Can We Please Talk About This Already?

When I was in college, I didn’t spend much time reading Cosmo or researching “99 new sex positions for him.” Partially because the feminist in me finds Cosmo appalling, and partially because it was irrelevant. I didn’t have sex at all in college. Not once. And I wasn’t the only one. I’ll wait until you’re done gawking.

I had several friends who still had their v-cards. None of us were Promise Keepers, we weren’t anti-social, and though I was confident and put effort into my appearance, I can only speak to my friends’ aesthetics: they were totally hot. We went to a very liberal school whose culture was seething with sexual openness. Clearly all of us were making informed decisions – we were comfortable with the subject, we just approached it in our personal lives differently than most people.

In retrospect, this really strikes me. I’ve never read or heard any dialogue on this. There are sex columns a-plenty, but the only other alternative seems to be religious-based abstinence. And yet there seems to be a whole culture that falls in-between. It’s not like we were afraid of it, it just ranked on our values scale in a different way. I think the difference was that many people connected to sex from a place of personal fulfillment and a way of living life to the fullest, while we saw it as a way of creating more intimate interpersonal relationships. To each his own vulnerability issues?

Simply put, for some of us the importance of making this connection significant outweighed our personal quest for immediate physical gratification. One wasn’t ranked above the other, it was just a case of different strokes. I often felt like sexual openness was a form of rebellion for many of my friends because it contradicted America’s puritanical social guidelines. I guess I just didn’t feel like turning important personal decisions into a middle finger to society.

In the culture of dating blogs, girlie mags, and whatever else assumes that everyone is out to get some, I never felt very represented. I never felt excluded or frowned upon, it just always seemed like there was a whole culture that wasn’t relevant to me. Am I the only one attached to the idea of my personal space and sharing it incrementally and with intention? Of course not. It was easy to share this with friends in college because we were already in a school full of alternatively minded people. Frankly, I don’t think it occurred to most of them that anyone past the first week of college hadn’t slept with anyone. And if it DID come up, then people thought it was an interesting life choice, like being vegan or keeping bees on your roof.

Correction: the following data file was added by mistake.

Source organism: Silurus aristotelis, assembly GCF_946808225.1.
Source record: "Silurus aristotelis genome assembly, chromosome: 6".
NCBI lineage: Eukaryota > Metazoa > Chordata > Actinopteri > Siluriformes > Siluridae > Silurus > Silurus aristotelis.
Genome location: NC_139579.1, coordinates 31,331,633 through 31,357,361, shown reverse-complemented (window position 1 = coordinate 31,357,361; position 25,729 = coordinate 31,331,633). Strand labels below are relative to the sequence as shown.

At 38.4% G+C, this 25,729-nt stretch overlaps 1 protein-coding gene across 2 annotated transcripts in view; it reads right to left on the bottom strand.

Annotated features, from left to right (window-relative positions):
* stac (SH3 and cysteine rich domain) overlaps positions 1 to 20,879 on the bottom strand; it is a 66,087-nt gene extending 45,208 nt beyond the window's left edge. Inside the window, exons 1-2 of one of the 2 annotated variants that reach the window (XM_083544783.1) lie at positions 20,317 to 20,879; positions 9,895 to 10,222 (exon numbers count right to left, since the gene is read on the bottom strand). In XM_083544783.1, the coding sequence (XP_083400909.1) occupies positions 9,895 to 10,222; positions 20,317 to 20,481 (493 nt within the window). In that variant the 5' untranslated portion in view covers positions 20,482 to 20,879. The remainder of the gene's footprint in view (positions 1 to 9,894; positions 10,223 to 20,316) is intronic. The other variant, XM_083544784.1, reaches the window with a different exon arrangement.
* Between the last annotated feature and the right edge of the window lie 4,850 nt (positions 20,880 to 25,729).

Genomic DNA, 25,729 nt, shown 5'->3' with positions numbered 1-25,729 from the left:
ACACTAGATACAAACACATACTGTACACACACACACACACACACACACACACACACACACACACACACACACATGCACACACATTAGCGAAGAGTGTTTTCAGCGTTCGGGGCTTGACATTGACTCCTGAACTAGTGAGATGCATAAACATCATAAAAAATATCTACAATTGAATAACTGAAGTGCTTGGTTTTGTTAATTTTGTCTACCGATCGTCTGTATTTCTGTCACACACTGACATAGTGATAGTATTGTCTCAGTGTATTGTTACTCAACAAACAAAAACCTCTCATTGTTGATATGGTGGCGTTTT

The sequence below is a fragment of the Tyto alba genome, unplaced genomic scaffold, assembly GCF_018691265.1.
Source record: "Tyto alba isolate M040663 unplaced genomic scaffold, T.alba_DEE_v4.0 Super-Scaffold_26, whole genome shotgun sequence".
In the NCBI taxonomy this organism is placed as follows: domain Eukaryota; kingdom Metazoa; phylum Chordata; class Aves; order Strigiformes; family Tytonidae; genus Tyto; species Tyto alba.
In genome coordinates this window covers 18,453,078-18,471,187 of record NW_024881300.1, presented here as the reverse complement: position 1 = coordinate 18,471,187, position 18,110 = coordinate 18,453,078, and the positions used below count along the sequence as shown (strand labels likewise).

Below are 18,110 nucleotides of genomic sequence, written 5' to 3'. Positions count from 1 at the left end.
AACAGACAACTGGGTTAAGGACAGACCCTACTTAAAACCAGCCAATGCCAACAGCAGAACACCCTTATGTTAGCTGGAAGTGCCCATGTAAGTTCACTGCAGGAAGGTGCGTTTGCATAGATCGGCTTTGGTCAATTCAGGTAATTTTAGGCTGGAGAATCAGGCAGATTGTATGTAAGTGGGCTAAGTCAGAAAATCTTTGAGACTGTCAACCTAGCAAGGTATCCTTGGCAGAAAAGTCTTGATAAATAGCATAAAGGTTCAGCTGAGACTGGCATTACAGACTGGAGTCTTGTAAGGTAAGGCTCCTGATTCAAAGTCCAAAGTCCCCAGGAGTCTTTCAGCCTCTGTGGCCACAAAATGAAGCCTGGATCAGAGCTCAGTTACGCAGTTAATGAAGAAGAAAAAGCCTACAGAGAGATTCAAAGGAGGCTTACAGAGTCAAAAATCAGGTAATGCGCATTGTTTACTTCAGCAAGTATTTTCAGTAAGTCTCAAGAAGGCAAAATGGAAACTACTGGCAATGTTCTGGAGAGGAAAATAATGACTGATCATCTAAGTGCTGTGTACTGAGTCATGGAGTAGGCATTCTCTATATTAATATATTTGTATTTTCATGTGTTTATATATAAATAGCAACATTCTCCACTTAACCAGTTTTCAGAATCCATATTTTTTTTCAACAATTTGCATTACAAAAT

I spent college making the most of living in New York City. I had amazing friends, amazing jobs, and an endlessly fascinating city to roam. It’s not that I didn’t want to be involved with anyone; I was just too busy enjoying life to get all committal.

It comes down to romanticism, in a way. I never thought that there was going to be some magical prince who swept me off my feet, or that the glorified “first time” would be the end-all be-all of my existence. But I did want that connection to have significance and meaning. I wasn’t interested in going past making out unless it was part of a serious relationship, and I never felt like I needed to be in one during college. I think if I had been, I may have missed out on a lot of great things. I want to say that I chose between one series of great experiences and another, but mostly I just went where life pulled me and it wasn’t a conscious choice.

I was okay with the idea that I would focus on the whole relationship thing at a later point in life, maybe when breeding was more relevant, unless someone was interesting enough to invest attention in. If sex was something that was put off because college had too much going on, I would still rather have gone without than get into random flings.

This isn’t to say that flings are wrong, or that they’re the only option outside of a committed relationship. They just weren’t the option for me, nor for many of my friends. Since there was a contingency of us when I was in school, I’m guessing that lots of folks in college right now are in the same space. And while standing by unconventional choices probably makes you a strong person already, I would still like to give a shout out to y’all because no one really seems to do that. Whatever your reason, and whether or not you have friends to share the experience of retaining your v-card with, I’m certain that you aren’t the only one.


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About the Author,

There are no rules to life, and that's just fine. Figuring out what relationships are while moving from one city to another, hopping a plane, train or driving cross country yet again, the one thing I know for sure is that romance makes about as much sense as an armadillo in a shoe store. But heck if I won't try to figure it out anyway. Find out more about Julia at